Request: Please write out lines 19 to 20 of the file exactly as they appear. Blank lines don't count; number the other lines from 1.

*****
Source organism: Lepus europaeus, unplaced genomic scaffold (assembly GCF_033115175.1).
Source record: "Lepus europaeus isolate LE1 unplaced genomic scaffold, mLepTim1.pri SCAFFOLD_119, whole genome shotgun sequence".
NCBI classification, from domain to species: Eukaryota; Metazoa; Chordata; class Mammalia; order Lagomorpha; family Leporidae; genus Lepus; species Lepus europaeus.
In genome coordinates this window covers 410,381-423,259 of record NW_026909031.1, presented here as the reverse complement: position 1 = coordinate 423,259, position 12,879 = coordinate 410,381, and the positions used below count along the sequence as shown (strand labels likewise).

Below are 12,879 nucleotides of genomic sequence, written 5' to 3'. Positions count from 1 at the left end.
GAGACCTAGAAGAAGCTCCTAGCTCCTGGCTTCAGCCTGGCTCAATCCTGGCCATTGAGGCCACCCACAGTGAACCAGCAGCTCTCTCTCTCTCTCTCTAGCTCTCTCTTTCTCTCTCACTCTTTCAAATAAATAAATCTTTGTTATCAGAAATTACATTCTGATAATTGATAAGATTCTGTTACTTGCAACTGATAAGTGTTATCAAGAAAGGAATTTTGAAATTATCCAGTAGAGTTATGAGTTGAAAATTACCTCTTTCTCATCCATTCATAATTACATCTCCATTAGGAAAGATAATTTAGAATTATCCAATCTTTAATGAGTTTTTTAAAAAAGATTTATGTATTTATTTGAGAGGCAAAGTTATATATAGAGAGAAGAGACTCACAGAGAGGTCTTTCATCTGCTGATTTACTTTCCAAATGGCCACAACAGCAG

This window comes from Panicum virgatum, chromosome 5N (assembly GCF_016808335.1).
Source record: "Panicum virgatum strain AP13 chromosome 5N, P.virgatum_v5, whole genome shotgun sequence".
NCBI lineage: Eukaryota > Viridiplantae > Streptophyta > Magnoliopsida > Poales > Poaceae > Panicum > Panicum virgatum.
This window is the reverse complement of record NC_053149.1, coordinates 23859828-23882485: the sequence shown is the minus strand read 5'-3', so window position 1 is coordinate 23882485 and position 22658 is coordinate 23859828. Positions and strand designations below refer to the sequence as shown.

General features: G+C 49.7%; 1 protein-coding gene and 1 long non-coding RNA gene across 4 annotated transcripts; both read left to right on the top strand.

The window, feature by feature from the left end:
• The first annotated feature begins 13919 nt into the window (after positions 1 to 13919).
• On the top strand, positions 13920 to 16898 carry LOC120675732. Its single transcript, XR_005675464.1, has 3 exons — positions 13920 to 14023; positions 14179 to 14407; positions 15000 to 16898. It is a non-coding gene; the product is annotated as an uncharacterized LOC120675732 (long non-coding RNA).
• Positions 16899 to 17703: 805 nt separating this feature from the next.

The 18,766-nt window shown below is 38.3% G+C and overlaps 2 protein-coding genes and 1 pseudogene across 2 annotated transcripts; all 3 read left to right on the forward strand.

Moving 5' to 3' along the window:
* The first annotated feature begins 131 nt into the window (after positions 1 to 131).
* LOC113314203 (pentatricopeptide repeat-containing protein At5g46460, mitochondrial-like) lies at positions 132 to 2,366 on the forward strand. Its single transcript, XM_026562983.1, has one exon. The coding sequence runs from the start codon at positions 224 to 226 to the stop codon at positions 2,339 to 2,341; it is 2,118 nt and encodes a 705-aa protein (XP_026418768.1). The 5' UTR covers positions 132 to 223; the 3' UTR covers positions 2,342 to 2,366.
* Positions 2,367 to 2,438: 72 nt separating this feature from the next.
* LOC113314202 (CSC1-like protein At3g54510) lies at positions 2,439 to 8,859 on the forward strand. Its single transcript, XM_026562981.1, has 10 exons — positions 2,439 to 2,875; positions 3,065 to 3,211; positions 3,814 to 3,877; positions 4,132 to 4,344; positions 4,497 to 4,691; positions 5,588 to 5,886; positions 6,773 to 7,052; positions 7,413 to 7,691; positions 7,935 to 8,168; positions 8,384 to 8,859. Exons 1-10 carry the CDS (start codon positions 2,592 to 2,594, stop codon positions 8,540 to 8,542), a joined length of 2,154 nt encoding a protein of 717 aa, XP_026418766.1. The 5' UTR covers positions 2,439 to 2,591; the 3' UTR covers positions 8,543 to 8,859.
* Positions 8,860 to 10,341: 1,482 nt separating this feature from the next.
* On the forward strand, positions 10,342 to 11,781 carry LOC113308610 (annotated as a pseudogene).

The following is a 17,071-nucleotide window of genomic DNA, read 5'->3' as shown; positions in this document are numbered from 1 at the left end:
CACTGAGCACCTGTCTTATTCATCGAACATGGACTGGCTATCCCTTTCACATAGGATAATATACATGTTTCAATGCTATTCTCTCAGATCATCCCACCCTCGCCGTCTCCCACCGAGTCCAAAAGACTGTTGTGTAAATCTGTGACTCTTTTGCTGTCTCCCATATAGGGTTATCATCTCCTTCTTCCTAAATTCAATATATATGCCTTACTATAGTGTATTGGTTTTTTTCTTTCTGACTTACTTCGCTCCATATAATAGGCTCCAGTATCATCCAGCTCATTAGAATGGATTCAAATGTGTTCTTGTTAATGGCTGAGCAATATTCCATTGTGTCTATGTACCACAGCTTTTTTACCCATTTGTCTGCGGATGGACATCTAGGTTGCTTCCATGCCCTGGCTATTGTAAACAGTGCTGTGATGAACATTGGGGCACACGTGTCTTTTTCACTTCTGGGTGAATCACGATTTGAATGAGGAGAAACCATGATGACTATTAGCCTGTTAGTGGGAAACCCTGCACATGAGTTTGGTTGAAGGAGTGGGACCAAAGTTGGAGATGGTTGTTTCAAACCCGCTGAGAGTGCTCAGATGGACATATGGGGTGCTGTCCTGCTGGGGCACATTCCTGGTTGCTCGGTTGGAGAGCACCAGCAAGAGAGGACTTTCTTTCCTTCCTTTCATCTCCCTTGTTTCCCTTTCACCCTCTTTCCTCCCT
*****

* LOC113314203 (pentatricopeptide repeat-containing protein At5g46460, mitochondrial-like) lies at positions 132 to 2,366 on the forward strand. Its single transcript, XM_026562983.1, has one exon. The coding sequence runs from the start codon at positions 224 to 226 to the stop codon at positions 2,339 to 2,341; it is 2,118 nt and encodes a 705-aa protein (XP_026418768.1). The 5' UTR covers positions 132 to 223; the 3' UTR covers positions 2,342 to 2,366.
* Positions 2,367 to 2,438: 72 nt separating this feature from the next.